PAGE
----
Gray Box Model

Cloud computing has the advantage of being much more flexible than similar hardware-based services.  However, cloud services tend to fall behind when it comes to database-intensive applications due to limitations in hard drive speeds.  Updating data in a hard drive is the limiting factor for most computers nowadays, as the process is limited by the speed of the stick that is writing the information to the disk.

MIT’s news article, “Making Cloud Computing More Efficient,” written by Barzan Mozafari, explains that “updating data stored on a hard drive is time-consuming, so most database servers will try to postpone that operation as long as they can, instead storing data modifications in the much faster – but volatile – main memory.”

At the SIGMOD conference, MIT researchers will reveal algorithms used by a new system called DBSeer that uses a “gray box model” that should help solve this problem.  DBSeer will use machine-learning techniques that will be able to predict the resource usage and needs of individual database-driven application servers.  Cloud computing servers are often divided up into multiple “virtual machines,” which are partitions of servers which are each allocated a set amount of processing power, memory, etc.  DBSeer will hopefully be able to predict a database’s unique needs and idiosyncrasies so it can predict whether or not it is viable to allocate additional resources from other partitions to solve a task.  If a virtual machine is just sitting there idle, DBSeer will assess whether or not it is prudent for that virtual machine to continue sitting there, or spend its allocated resources to complete a task on another partition.

Ultimately, this will allow servers to be much more efficient without further investment in hardware.  This trend that follows with Big Data is really getting computer scientists to question if there are more efficient ways to handle our problems with the hardware that we have.  It is all about maximizing productivity by questioning our own methods, rather than simply investing in more hardware.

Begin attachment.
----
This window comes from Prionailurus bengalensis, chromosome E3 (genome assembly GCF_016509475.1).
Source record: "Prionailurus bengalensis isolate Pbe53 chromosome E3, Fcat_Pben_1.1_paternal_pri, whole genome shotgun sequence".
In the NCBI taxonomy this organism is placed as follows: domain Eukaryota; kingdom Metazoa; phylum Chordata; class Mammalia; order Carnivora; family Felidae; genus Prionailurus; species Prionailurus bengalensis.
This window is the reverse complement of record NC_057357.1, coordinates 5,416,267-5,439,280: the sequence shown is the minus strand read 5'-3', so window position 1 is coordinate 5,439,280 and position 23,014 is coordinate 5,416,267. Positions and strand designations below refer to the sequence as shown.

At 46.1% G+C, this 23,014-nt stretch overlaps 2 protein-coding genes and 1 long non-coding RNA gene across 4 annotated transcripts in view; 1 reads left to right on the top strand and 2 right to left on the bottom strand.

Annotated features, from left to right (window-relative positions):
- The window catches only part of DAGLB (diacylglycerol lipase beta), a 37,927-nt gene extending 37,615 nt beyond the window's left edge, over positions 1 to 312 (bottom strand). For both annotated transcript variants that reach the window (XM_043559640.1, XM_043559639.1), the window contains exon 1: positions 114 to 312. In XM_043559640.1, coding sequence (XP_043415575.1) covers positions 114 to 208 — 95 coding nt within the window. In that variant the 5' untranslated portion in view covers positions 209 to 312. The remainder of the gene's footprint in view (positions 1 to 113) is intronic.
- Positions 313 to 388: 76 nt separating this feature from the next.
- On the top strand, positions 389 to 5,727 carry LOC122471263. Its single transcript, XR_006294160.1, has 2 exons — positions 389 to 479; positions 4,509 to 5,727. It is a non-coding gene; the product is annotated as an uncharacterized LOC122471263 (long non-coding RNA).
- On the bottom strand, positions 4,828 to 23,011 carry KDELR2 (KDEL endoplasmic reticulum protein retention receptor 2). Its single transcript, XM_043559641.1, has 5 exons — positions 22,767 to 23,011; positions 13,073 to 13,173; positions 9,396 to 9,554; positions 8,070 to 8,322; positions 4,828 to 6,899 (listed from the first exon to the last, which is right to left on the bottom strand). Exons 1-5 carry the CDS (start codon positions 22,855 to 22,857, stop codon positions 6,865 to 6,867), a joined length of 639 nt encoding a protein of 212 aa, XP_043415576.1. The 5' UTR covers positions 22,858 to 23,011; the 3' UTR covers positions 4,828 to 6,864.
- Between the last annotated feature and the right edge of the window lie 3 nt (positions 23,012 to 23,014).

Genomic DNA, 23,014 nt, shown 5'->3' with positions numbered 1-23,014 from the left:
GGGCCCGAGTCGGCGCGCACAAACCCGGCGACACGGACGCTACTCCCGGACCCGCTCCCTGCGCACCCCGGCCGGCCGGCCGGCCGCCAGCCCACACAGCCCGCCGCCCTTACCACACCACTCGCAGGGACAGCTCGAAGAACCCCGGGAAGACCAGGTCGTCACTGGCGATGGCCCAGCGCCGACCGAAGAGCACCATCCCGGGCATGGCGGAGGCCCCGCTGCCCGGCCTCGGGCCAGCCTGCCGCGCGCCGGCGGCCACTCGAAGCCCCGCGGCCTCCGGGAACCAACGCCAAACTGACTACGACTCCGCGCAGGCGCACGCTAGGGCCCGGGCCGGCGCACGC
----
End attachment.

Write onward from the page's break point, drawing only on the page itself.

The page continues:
Data Driven Media

The uses of Big Data are expanding beyond the technological and business worlds into the realm of entertainment. In regards to this expansion, The New York Times ran an article by David Carr, “Giving Viewers What They Want,” which addressed the growing uses of Big Data within the media industry. There is debate about whether data from Netflix users can be reliable in determining the success or failure of a new program, but it seems that “House of Cards” is the Netflix success story.

Netflix recently used Big Data to analyze information gleaned from their 33 million subscribers worldwide to develop a concept for their new original program “House of Cards.” Based on the data, they combined well-reviewed actors, themes and directors to create a show their viewers would love. “Film and television producers have always used data…, but as a technology company that distributes and now produces content, Netflix has mind-boggling access to consumer sentiment in real time,” Carr writes.

Despite the apparent success, some – including John Langford, president of FX – are skeptical of data being an indicator of response to innovative programs. Langford is quoted: “Data can only tell you what people have liked before.” Alternatively, Rick Smolan, author of “The Human Face of Big Data,” was quoted stating, knowing what viewers are watching gives Netflix a competitive edge when developing programming.

If Big Data becomes the trend for developing television concepts, we may see a rise in consumer-driven decisions in other media from design to content, writer or medium. This is already happening on a smaller scale, but with an increase in data the possibility for input and innovation is limitless.